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InfoQ Homepage News NativeScript 2.0 Release Brings Mobile App Development with Angular 2

NativeScript 2.0 Release Brings Mobile App Development with Angular 2

NativeScript 2.0 has been released, integrating with AngularJS 2.0 to allow developers to write native mobile applications for iOS and Android.

In the blog post NativeScript 2.0 - the best way to build cross-platform native mobile apps, Valio Stoychev of Telerik says that with Angular 2 the framework brings developers "an unprecedented code reuse story between [their] web and native mobile app."

By allowing developers to reuse existing code to build mobile applications across mulitple platforms, the NativeScript release aims to decrease both the learning curve and ramp-up time for Angular developers building native mobile apps.

In the post Code Reuse in Angular 2 Native Mobile Apps with NativeScript Nathan Walker, engineer and Angular/NativeScript enthusiast, said "This is not hybrid, Cordova or webviews. These are truly native, 60fps mobile applications written with JavaScript."

Walker demonstrated the native applications with the below image of Chrome, Android and iPhone all running the same code.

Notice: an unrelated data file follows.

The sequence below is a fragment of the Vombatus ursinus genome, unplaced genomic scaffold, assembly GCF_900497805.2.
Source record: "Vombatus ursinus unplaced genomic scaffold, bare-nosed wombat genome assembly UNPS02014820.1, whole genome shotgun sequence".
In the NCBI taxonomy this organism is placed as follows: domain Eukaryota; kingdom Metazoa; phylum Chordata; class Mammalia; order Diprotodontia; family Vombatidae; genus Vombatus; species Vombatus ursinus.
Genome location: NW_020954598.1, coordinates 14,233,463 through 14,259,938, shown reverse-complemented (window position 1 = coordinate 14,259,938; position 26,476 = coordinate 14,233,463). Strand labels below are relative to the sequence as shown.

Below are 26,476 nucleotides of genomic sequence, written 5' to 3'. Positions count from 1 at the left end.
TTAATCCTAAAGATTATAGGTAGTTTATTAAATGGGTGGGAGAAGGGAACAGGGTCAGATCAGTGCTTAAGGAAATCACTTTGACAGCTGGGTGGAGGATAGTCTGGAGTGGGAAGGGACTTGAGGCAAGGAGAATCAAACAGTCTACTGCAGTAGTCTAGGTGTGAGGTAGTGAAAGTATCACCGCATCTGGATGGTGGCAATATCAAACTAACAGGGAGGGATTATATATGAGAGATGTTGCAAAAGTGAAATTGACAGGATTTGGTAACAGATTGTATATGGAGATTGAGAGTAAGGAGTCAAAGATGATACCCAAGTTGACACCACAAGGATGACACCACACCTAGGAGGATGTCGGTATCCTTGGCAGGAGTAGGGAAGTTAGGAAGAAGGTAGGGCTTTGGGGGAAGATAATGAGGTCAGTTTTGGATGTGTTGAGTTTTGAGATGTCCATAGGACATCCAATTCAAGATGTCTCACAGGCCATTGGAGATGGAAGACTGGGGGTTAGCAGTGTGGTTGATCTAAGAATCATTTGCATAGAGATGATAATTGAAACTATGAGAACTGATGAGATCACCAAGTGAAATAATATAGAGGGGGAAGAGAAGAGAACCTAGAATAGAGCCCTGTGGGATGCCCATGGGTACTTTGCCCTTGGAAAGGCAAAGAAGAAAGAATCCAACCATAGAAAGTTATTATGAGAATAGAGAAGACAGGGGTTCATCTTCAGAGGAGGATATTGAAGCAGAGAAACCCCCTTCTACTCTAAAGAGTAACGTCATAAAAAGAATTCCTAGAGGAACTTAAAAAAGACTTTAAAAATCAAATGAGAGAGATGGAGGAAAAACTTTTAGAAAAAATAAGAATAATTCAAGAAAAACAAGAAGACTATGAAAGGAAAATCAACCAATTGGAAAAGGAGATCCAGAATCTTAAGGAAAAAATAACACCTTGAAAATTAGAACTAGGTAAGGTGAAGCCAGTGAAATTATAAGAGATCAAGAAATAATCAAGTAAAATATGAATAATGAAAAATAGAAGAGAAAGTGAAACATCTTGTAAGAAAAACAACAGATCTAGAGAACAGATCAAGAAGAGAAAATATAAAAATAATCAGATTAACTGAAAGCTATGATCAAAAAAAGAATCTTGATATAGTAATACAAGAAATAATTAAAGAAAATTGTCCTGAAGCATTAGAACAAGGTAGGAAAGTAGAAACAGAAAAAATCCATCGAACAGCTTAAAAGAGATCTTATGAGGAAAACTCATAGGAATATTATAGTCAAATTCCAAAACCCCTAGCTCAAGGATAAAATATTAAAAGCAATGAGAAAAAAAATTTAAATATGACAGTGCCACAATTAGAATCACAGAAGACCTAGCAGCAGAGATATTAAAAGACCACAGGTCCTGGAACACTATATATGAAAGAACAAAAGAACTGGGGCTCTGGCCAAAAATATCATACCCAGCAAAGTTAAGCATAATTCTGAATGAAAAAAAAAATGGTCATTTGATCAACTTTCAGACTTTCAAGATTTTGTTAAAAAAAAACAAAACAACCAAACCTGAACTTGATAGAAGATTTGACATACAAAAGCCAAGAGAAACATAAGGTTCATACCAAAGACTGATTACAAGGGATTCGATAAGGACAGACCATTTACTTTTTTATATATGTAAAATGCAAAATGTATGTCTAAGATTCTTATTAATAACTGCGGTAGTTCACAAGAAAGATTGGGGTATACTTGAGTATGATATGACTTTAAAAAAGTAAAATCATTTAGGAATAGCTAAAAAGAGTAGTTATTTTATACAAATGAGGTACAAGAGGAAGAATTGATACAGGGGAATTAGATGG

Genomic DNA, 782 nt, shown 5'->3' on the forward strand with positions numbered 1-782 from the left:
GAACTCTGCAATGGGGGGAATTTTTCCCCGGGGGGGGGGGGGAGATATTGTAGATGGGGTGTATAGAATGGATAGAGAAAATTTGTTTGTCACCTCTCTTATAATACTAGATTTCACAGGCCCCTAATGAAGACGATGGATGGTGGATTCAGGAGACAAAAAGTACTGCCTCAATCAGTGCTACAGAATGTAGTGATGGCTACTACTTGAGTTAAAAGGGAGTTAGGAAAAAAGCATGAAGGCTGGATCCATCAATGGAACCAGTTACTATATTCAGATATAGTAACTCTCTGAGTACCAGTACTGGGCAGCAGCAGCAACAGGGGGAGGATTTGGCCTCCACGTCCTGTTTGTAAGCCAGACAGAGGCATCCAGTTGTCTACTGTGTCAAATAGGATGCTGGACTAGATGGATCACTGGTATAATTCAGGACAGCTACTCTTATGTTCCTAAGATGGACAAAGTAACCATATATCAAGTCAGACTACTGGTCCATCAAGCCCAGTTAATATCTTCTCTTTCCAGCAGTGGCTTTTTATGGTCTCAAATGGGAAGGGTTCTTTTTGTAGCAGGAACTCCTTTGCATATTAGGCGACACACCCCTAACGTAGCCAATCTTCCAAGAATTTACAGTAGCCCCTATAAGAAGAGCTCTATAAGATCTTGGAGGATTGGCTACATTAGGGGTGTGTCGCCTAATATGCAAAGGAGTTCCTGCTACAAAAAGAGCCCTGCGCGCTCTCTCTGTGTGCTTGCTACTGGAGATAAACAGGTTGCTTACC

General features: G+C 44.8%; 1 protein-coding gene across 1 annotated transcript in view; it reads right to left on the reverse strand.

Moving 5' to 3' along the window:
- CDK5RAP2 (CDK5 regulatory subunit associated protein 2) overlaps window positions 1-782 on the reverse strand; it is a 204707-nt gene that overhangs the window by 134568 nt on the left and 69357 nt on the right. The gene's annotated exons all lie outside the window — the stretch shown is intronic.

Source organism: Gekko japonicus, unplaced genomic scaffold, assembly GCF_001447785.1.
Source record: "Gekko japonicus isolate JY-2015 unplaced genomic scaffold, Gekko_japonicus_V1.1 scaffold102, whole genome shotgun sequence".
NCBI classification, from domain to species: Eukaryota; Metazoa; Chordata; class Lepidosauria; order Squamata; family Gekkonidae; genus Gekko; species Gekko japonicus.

NativeScript 2.0. Chrome, Android and iPhone all running the same code.

NativeScript 2.0 also comes with a big improvement in performance, with the release of an experimental feature designed to speed up Android applications.

Georgi Atanasov, director of software engineering, described the solution in the NativeScript github, saying

In a nutshell - since in Android application loading time is one of the areas that need improvement, we've made a POC implementation that takes advantage of V8's startup snapshots feature to see what may be achieved with it. The results are quite promising, and we may gain literally more than 1 second of an improvement by saving all the modules.

Antanasov continues, suggesting that because of the V8 API specifics, NativeScript needs to bundle entire modules of JS into one single file, and pass it to the V8::CreateSnapshotDataBlob method. The result, according to Stoychev, is that for applications in release mode developers are able to collect all the code into one package, and load it into the virtual machine memory.

Commenting on the 2.0 release, Todd Anglin (chief evangelist for Progress) told InfoQ, "For the more than one million developers using the Angular framework to write interactive web applications, the NativeScript 2.0 framework represents a giant leap forward—they can finally create zero-compromise mobile apps with Angular featuring truly native UI and performance."

On the roadmap for NativeScript is the popular request for Windows Support, along with multi-threading and improvements in the performance of NativeScript's hot reload functionality.

NativeScript is open source and released under the Apache 2.0 license.

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